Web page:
Trying to understand token leases and when/how to renew

I’ve got a long-running process where I’m trying to re-use the authentication token initially obtained but that token is eventually expiring. I’m trying to figure out whether I should be renewing the token or re-authenticating.

When I first authenticate, I get a JSON blob back like this:

    "request_id": "xxxxxxxx-xxxx-xxxx-xxxx-xxxxxxxxxxxx",
    "lease_id": "",
    "renewable": false,
    "lease_duration": 0,
    "data": null,
    "wrap_info": null,
    "warnings": null,
    "auth": {
        "client_token": "zzzzzzzzzzzzzzzzzzzzzzzzzz",
        "accessor": "aaaaaaaaaaaaaaaaaaaaaaaa",
        "policies": [
        "token_policies": [
        "metadata": {
            "account_id": "999999999999",
            "auth_type": "iam",
            "canonical_arn": "arn:aws:iam::999999999999:role/vault_sd_automation",
            "client_arn": "arn:aws:sts::999999999999:assumed-role/vault_sd_automation/vault_sd_automation",
            "client_user_id": "AAAAAAAAAAAAAAAAAAAAA",
            "inferred_aws_region": "",
            "inferred_entity_id": "",
            "inferred_entity_type": ""
        "lease_duration": 2764800,
        "renewable": true,
        "entity_id": "qqqqqqqq-qqqq-qqqq-qqqq-qqqqqqqqqqqq",
        "token_type": "service"

After about a month of the process running, the token expires and any subsequent attempts to retrieve secrets from Vault fail with permission denied.

The JSON blob seems to suggest that the auth token is renewable. However, if I try to renew the token with /auth/token/renew-self, the returned JSON blob contains the following warning:

TTL of "768h0m0s" exceeded the effective max_ttl of "767h42m22s"; TTL value is capped accordingly

and the lease duration has not been reset to the originally-obtained TTL of 2764800. Repeated attempts to use that call continue to return a lower lease duration, showing that the token’s lifetime continues to run out.

If I use vault token lookup then that does show a “last_renewal” date/time string so Vault does think I’m renewing the token but the clock still ticks down.

What am I misunderstanding? Will the token only get “properly” renewed when the TTL has expired? Or can I not extend the lifespan of the token this way and I should, instead, be re-authenticating?

Hi Philip,

If I understand your question correctly, it sounds like you can renew the lease, but you’re seeing different ttl’s and you’re wondering why.

It’s actually an interesting aspect of the leasing system. Let’s suppose that you had a TTL of 8 hours, and a max TTL of 20 hours. Let’s also say you renew your token every 7 hours. If so, the first token you received would have a TTL of 8 hours. The second token you received would also have a TTL of 8 hours. The third token you received would have a TTL of 6 hours.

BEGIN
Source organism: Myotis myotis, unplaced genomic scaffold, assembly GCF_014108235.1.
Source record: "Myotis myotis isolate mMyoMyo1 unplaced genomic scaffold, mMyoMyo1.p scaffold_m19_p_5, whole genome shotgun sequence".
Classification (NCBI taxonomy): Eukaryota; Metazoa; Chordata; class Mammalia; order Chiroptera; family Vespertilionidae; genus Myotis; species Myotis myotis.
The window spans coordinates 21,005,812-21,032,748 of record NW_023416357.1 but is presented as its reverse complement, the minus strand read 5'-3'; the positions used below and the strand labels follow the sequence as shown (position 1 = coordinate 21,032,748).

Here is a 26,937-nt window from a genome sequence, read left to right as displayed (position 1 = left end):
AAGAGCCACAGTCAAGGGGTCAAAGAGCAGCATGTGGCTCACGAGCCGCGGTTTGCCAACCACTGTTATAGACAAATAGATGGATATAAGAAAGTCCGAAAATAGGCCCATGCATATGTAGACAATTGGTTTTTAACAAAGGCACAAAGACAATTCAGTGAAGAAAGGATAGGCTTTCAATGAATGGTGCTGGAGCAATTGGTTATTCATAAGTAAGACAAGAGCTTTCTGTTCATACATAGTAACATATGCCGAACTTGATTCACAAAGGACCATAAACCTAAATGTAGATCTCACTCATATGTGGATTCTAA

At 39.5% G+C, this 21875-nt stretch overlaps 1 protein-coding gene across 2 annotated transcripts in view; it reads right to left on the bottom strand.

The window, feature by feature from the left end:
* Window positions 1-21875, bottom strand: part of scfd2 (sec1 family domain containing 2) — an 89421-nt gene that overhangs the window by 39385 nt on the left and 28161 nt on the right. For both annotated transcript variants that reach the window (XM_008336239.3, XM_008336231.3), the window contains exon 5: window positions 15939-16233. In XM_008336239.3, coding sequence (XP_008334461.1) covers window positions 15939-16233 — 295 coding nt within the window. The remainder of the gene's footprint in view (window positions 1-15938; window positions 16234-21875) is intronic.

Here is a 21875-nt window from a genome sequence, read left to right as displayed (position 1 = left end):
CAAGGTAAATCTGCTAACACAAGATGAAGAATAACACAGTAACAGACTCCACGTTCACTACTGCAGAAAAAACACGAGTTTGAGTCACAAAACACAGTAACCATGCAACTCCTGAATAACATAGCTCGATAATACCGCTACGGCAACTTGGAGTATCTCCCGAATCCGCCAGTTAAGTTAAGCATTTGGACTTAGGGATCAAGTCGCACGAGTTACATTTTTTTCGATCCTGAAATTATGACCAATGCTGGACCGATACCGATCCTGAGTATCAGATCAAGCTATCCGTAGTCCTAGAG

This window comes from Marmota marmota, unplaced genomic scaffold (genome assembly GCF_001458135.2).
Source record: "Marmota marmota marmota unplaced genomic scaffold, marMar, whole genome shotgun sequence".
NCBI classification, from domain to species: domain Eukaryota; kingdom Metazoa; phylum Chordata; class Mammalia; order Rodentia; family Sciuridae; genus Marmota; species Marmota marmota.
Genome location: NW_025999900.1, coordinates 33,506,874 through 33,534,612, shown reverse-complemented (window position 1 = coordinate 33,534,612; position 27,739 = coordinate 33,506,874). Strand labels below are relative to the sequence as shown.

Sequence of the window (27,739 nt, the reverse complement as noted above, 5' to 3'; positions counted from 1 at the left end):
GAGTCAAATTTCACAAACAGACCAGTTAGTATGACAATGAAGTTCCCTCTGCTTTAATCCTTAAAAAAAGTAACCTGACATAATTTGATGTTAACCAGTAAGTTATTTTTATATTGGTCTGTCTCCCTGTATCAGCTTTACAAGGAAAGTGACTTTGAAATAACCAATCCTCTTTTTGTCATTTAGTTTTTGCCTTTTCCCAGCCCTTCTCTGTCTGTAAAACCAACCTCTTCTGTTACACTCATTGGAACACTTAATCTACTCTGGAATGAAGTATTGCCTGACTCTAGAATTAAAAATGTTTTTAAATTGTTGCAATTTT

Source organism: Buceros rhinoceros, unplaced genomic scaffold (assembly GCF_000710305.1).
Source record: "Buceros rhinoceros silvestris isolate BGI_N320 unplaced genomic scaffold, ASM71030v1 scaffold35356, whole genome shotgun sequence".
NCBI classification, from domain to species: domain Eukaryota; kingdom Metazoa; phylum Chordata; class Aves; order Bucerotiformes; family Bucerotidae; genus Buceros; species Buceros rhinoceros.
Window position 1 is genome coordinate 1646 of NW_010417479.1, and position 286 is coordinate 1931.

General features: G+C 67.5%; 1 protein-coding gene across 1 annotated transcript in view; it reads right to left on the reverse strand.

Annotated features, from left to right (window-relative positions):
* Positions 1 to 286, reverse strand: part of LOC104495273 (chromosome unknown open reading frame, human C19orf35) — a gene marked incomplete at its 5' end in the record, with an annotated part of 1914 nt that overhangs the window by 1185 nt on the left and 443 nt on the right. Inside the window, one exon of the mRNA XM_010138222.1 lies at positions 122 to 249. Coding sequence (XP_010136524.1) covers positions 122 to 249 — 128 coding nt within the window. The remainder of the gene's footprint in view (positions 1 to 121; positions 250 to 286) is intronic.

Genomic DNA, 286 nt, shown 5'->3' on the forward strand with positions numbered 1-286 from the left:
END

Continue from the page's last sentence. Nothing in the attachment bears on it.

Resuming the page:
Why? Because 7 + 7 + 6 = 20. Each new TTL looks at how much time has been used from the current max, and returns the longest TTL it can. That longest TTL will either be the amount remaining of the max, of the cap for one TTL.

Does that make sense?

Thanks, @tyrannosaurus-becks.

So, if I’m understanding this correctly, if a token is leased with a TTL that matches the max TTL, that token cannot be renewed to extend the TTL further?

If I authenticate to get a Vault authentication token, therefore, and that token’s TTL matches the max TTL then once the lease expires, I have to re-authenticate. I cannot renew the lease on that authentication token?

If that is the case, is the best way to check when a token expires to query /sys/leases/lookup with the lease ID for the authentication token so that I then get back the expire_time value? Then, if my code is trying to use the token after that value, to re-authenticate.

Yes, that’s correct.

Yes, absolutely, that’s correct as well.

Yes, that would be one option.

Another option is, usually when you grab a secret or token from Vault, there’s some indication of how long it will last. For instance, when creating a token, the response includes a lease_duration and renewable field that can potentially be used to answer questions like, “Can I use this token right now?” and, “Can I renew this token?”

If you’d prefer not to deal with token renewal logic, another option would be to use the Vault agent, which takes care of obtaining and renewing tokens for you. Once you configure one of its authentication methods, it puts a token in a file for your application to use and it automatically renews the token or re-auths as needed, minimizing calls to Vault through caching. Then all your application needs to do is just always grab the present token from the file right before each call.